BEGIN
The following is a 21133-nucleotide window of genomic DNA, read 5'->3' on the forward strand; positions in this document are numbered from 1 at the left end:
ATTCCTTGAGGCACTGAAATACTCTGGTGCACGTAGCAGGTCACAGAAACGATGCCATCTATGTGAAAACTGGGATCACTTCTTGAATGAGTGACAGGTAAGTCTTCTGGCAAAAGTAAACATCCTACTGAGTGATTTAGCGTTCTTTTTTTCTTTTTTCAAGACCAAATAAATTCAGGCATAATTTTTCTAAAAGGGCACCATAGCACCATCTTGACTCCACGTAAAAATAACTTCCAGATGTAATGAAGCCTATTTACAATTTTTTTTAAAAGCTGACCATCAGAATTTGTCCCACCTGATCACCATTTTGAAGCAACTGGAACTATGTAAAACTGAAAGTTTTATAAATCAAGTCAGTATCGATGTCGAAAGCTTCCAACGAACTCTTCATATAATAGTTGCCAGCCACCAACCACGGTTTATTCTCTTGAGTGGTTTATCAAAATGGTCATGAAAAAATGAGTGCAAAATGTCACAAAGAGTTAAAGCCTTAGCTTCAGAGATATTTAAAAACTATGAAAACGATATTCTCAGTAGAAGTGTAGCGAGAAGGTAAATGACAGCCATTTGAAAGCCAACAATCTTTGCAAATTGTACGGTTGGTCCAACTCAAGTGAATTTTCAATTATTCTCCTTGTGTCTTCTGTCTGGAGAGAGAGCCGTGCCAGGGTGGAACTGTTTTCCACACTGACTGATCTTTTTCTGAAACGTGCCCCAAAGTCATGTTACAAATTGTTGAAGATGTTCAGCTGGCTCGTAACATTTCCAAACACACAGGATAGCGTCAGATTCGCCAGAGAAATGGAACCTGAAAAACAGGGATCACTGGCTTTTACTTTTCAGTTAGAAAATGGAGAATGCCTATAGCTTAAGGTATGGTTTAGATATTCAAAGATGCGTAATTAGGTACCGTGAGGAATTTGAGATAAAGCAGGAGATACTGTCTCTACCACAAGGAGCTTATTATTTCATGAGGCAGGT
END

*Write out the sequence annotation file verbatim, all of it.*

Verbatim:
The following is a 21133-nucleotide window of genomic DNA, read 5'->3' on the forward strand; positions in this document are numbered from 1 at the left end:
ATTCCTTGAGGCACTGAAATACTCTGGTGCACGTAGCAGGTCACAGAAACGATGCCATCTATGTGAAAACTGGGATCACTTCTTGAATGAGTGACAGGTAAGTCTTCTGGCAAAAGTAAACATCCTACTGAGTGATTTAGCGTTCTTTTTTTCTTTTTTCAAGACCAAATAAATTCAGGCATAATTTTTCTAAAAGGGCACCATAGCACCATCTTGACTCCACGTAAAAATAACTTCCAGATGTAATGAAGCCTATTTACAATTTTTTTTAAAAGCTGACCATCAGAATTTGTCCCACCTGATCACCATTTTGAAGCAACTGGAACTATGTAAAACTGAAAGTTTTATAAATCAAGTCAGTATCGATGTCGAAAGCTTCCAACGAACTCTTCATATAATAGTTGCCAGCCACCAACCACGGTTTATTCTCTTGAGTGGTTTATCAAAATGGTCATGAAAAAATGAGTGCAAAATGTCACAAAGAGTTAAAGCCTTAGCTTCAGAGATATTTAAAAACTATGAAAACGATATTCTCAGTAGAAGTGTAGCGAGAAGGTAAATGACAGCCATTTGAAAGCCAACAATCTTTGCAAATTGTACGGTTGGTCCAACTCAAGTGAATTTTCAATTATTCTCCTTGTGTCTTCTGTCTGGAGAGAGAGCCGTGCCAGGGTGGAACTGTTTTCCACACTGACTGATCTTTTTCTGAAACGTGCCCCAAAGTCATGTTACAAATTGTTGAAGATGTTCAGCTGGCTCGTAACATTTCCAAACACACAGGATAGCGTCAGATTCGCCAGAGAAATGGAACCTGAAAAACAGGGATCACTGGCTTTTACTTTTCAGTTAGAAAATGGAGAATGCCTATAGCTTAAGGTATGGTTTAGATATTCAAAGATGCGTAATTAGGTACCGTGAGGAATTTGAGATAAAGCAGGAGATACTGTCTCTACCACAAGGAGCTTATTATTTCATGAGGCAGGT